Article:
The cd was a long wished for chance to collaborate. I hope another one comes up one day. I really like the mingling of different art forms. It was also an opportunity to develop a skill with crayon, and SO began my next big project: painting a tarot pack. I began painting tarot a few years back but could not see how it would work. I was painting oil on canvas, quite big, and so it was expensive, and thinking how I would store 78 paintings just did my head in. So, crayon on paper! I have done half the Major Arcana as of today. Only 67 paintings to go. Being a novelist I enjoy a large creative job.

I like this medium very, very much and am still learning what I can do with it. It is also forcing me to develop my drawing skills. I plan to write a book to accompany the pack, so it will be a culmination of two things I love doing: painting and writing.

It all goes back to my first memory as a really little kid, maybe two, looking at a book and knowing this is what I would make one day. It was a picture book. Up until I started illustrating In-human, I always thought it was being a writer, and then I realized it was the two together, word and image, that I wanted to do.

Here are some tarot images. Death, The Tower, The High Priestess and The Lovers:

Maybe I will talk more about this project in another post, and I could post some more extracts from the latest novel....

Friday, May 3, 2013

Flame Robin

Flame Robins have just started turning up in the garden, giving me inspiration to post this cartoon I recently finished. Hope it makes you smile!

OOPS!!! His tail end's already gone missing!

Monday, July 23, 2012

the making of a poem


                        the light of the sun
                        going down on the river,
                        in fog


                         and a bird up high -


                        everything leading home.

I want to blog about this poem I wrote, how I made it. Its construction and execution. It took a few years all together, starting with a Japanese ink-painting workshop that went for a week. This was intense and exhausting. We’d start at 9am and go all day. We’d sit for eight hours in virasana, calves back on either side of thighs, sitting on a block at a low table. First off was making the black ink. We’d grind an ink stick into a stone dish for maybe half an hour. It becomes very meditative, just focusing on breathing and the feel, the sound of the ink stick slowly grinding away; the fragrance is sweet like spring is happening.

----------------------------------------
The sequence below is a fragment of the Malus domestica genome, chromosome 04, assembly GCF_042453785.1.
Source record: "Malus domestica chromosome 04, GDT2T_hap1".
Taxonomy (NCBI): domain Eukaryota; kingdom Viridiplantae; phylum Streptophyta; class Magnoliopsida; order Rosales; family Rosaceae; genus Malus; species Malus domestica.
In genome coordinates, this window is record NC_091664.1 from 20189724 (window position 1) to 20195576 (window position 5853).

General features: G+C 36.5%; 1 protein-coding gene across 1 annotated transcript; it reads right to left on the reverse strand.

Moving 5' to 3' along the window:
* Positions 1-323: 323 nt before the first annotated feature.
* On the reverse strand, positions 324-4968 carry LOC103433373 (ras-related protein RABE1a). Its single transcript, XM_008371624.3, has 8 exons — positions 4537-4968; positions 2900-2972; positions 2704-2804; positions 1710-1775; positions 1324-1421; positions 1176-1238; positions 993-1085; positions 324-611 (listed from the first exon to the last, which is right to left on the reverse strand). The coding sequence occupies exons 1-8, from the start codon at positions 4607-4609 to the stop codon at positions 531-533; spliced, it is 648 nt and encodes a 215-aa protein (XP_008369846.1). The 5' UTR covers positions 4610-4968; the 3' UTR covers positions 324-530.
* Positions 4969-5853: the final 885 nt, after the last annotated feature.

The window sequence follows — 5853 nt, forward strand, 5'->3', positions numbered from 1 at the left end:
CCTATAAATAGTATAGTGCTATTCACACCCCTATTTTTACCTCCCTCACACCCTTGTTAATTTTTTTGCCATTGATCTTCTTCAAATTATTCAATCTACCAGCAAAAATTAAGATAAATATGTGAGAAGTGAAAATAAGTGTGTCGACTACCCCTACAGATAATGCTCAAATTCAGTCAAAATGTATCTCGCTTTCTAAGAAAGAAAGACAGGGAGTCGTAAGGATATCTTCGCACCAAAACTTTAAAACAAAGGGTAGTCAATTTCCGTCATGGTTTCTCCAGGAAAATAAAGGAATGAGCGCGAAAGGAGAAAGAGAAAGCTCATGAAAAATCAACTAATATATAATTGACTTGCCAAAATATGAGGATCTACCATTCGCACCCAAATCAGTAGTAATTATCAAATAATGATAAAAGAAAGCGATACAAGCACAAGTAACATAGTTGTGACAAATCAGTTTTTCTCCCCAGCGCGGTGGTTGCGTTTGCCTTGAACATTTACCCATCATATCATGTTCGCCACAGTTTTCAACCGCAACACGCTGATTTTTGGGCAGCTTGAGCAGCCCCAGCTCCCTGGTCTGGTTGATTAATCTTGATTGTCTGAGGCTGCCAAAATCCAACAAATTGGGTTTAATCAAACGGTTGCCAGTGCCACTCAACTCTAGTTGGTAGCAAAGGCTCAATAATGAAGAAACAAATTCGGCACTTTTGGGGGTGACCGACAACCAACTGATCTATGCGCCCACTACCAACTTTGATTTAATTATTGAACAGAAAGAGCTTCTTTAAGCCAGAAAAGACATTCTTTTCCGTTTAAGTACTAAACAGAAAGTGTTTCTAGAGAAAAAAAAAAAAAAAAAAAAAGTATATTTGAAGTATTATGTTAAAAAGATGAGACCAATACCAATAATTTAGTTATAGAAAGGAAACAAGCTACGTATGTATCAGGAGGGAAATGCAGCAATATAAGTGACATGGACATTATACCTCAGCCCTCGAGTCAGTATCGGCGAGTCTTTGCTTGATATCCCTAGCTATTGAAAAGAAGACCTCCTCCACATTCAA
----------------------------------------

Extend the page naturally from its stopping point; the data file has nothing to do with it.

And then it was all day long doing exercises for brush stroke. To get them perfect you copy the master's picture over and over again, working up to the moment when everything in that character informs you, the body memory of it sunk deep in. How the weight pushes down on the tip of the brush then lets go, then arrives again, on the side of the brush this time, then with all of it involved. Your weight is in your belly. All your energy comes from here. None of it escapes to the mind in thought. You are just doing.

Kind of like how I write. I write a sentence again and again, keep writing it till all that’s present is the sound of the words. There is no thought of meaning, no thought at all, just a beat, a rhythm. It’s music and a picture too, because I’m arranging all these black shapes on the page as well as making sound. And the strange thing is that a meaning arises from all of this. With no intention whatsoever the words start to make sense, not only in the small sense of the sentence or paragraph but for the whole of the novel. All links up. The story is revealed without any conscious attempt to write it or control it. No thinking it. It is found.

I find paintings too. This is how I see creation - finding something that’s already there. I think it has to do with the timelessness that comes into play when you’re creating; time disappears when you’re working, you’re IN THE ZONE, but this is also occurring on a much, much deeper level, one where everything exists. You don’t just lose time as a construct when creating, you tap into the place beyond time where everything is in existence, past present and future together, and so you can pick out an already perfectly made object.  

So we did exercises all week and then in the last fifteen minutes of the final day, all of us spent, the teacher read out three tanka and we were asked to respond to each one; five minutes for each painting, the whole of the five days before present and participating, the group participating, the traffic and its horns, all the yells on Lygon Street taking part, the night lights and the early evening air, the total of them involved in each brush stroke. Everything both within and without contained in the moment that a stroke was taking place. No thought whatsoever. Just pure action. It’s done. Amen.

I have not been able to recreate it since with an ink painting but this is how it goes with all my other work, how my painting goes, my writing. The essential state is mindlessness. Receptivity. From such a place complexity can become contained within simplicity. Like a symbol. Yin and Yang – the whole of our world resides within what takes only one glance to view. But it can’t be made consciously because our conscious mind can’t take the whole of it in. We can’t look at it but only take a glance. It’s a spiritual, mystical state that's being entered. My Art My Church.